My Introduction to Violence and the Miracle of Martin Luther King

About 1954 when I was seventeen, someone set a bomb off in our entrance hall. It was the night of an election with a black woman running for the school board in Houston, Texas. Segregation and the myth of separate, but equal schools were still firmly in place, and the black schools had never had representation on the board. I believe she was the first black candidate.
My father was a newspaper editor and had written editorials supporting her.
The bomb was not like bombs today. It didn’t destroy walls or knock down the door, but it had enough impact to cause the confetti packing and sharp pieces of slate to become embedded in the door and walls. It was set off about three in the morning, my father was still at the newspaper covering the election, and I was half-way down the stairs before I decided not to go to the door. That was my first personal experience of the human capacity for senseless violence.
Though my mother was from Mississippi and my father was from Louisiana, they had taught me that prejudging people on the basis of their skin color was not only wrong, it was ignorant. And ignorance was THE mortal sin in our family.
When I married and moved to Nashville, Tennessee our friends were mostly doctors and lawyers and college professors. In the middle sixties I decided to join the NAACP after one of my friends, who was a volunteer at a local hospital, informed us all angrily that, “There was no way in hell, she was going to carry that n_____ baby out to their car. And she told them that right then and there. She didn’t care who heard her.”  Obviously, a college education isn’t always a cure for ignorance.
So in 1968 I was working at the NAACP office when the Poor People’s March came through Nashville. There were many young blacks from out of town, who belonged to more militant organizations like SNCC and CORE, going in and out of the office where I was answering the phone. Their obvious strong hatred of whites, even those of us working for the NAACP, was frightening.
It seemed to me that America was headed for a bloody race war where many innocent people on both sides would be destroyed. I began to pray fervently for a miracle that would prevent that.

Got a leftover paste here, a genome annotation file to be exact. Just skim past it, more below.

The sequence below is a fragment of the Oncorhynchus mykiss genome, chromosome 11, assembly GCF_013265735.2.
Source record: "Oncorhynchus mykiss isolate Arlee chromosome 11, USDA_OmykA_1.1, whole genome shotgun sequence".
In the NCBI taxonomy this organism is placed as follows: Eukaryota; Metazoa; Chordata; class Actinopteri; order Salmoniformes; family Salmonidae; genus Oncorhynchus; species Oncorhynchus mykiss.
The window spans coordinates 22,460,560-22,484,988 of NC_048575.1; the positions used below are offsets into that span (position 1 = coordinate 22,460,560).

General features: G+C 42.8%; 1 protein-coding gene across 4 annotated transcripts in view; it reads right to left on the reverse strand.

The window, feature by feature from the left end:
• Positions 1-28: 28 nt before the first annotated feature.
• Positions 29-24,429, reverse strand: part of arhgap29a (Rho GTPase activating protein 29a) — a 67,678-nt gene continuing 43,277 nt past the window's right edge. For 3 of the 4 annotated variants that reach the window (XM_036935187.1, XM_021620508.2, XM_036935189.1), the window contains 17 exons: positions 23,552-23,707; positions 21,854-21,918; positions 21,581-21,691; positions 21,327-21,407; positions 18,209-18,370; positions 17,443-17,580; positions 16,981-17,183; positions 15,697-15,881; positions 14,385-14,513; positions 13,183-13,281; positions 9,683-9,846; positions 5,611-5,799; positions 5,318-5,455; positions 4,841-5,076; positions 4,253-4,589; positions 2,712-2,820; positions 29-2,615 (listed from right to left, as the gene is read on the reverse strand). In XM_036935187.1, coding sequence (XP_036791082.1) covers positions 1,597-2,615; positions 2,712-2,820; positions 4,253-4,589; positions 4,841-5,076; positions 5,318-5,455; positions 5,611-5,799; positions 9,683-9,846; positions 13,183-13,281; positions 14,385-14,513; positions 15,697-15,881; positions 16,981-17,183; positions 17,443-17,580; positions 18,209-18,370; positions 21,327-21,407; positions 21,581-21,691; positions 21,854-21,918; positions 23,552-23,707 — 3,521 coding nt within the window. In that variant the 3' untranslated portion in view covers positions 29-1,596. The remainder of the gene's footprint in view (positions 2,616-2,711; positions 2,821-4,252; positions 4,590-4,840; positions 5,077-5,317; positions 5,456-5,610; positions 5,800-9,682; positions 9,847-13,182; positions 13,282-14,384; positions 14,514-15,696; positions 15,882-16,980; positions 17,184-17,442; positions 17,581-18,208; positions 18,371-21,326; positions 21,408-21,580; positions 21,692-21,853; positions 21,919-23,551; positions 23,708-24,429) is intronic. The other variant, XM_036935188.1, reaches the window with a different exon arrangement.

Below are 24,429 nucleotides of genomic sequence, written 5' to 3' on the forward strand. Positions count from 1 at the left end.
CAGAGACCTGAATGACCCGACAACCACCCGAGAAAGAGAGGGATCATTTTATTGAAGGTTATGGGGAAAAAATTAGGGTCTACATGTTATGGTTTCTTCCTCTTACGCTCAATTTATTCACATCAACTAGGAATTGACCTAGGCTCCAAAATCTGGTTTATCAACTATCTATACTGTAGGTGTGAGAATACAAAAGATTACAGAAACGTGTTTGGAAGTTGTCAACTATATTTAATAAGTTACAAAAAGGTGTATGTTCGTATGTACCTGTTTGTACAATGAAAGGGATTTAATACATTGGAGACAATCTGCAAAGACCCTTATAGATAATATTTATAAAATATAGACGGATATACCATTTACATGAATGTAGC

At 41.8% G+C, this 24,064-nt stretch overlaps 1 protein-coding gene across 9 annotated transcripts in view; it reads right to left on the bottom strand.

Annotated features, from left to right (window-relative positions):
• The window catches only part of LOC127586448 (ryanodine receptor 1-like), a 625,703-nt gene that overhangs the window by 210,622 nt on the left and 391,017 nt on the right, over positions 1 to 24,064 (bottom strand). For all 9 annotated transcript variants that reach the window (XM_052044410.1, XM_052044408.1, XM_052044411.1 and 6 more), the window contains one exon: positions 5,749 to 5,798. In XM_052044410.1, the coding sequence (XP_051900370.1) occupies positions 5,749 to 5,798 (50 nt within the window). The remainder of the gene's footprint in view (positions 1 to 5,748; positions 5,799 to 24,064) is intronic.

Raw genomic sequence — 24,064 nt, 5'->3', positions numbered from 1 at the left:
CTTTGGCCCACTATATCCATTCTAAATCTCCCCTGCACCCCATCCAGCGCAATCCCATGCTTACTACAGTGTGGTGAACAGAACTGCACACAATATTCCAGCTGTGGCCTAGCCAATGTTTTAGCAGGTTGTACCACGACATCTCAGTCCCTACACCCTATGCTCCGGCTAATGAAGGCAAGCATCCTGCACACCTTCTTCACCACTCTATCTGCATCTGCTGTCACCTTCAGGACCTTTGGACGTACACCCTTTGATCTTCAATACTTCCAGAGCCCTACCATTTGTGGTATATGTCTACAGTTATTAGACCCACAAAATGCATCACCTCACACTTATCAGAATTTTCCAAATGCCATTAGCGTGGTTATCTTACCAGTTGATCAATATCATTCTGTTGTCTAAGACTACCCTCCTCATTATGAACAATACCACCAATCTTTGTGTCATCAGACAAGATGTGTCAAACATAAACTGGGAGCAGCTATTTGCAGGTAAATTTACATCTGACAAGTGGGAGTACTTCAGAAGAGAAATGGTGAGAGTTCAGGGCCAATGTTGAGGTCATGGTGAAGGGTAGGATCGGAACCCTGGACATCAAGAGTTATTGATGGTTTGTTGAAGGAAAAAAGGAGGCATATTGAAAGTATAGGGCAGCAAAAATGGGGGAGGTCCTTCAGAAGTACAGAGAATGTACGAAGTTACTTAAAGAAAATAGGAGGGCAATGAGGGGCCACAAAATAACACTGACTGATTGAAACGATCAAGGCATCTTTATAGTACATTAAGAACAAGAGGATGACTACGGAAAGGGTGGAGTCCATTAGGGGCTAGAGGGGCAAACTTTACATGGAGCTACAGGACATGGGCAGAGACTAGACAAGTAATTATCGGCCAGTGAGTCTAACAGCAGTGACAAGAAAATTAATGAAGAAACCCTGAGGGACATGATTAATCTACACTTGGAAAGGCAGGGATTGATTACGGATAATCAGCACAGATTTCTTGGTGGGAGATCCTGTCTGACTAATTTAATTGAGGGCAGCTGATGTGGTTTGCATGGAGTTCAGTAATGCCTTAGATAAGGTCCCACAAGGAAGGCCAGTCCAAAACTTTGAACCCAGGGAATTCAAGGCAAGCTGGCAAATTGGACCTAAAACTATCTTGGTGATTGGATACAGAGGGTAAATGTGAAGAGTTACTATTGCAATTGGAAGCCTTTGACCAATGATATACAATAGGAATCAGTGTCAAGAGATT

I have come to see Martin Luther King as that miracle. I believe whites should be as grateful to him as blacks.
I thank God for Martin Luther King.

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About Eileen

Mother of five, grandmother of eleven, great-grandmother of seven, 1955 -1959 Rice University in Houston, TX. Taught primary grades; Was Associate Post Director of Religious Education at Ft. Campbell, KY; Consultant on the Myers/Briggs Type Indicator; Presently part time Administrative Assistant/Bookkeeper for Architect husband of fifty-seven years. Blog: Laughter: Carbonated Grace

Posted on February 26, 2013, in Answered Prayer, B4Peace, Healing, Political, Spiritual and tagged , , , , , , , , , , , , . Bookmark the permalink. 2 Comments.

  1. Such a historical time, and you got to be a part of it. I’m sure you’ve seen things that future generations will never be able to comprehend; in fact, I know it. The idea that people with different skin colors (and there are many colors) are in any way categorically different from him is the silliest thing G’s ever heard. He told me so.

    • My grandkids are like G. Birthday parties are rainbows. It is amazing. And even though I think some of violent anti-Obama reaction is unconscious racism, it is simply awesome to have lived through such a drastic change. Everytime I’m ready to give up on people I remind myself how much we can change when given a chance.

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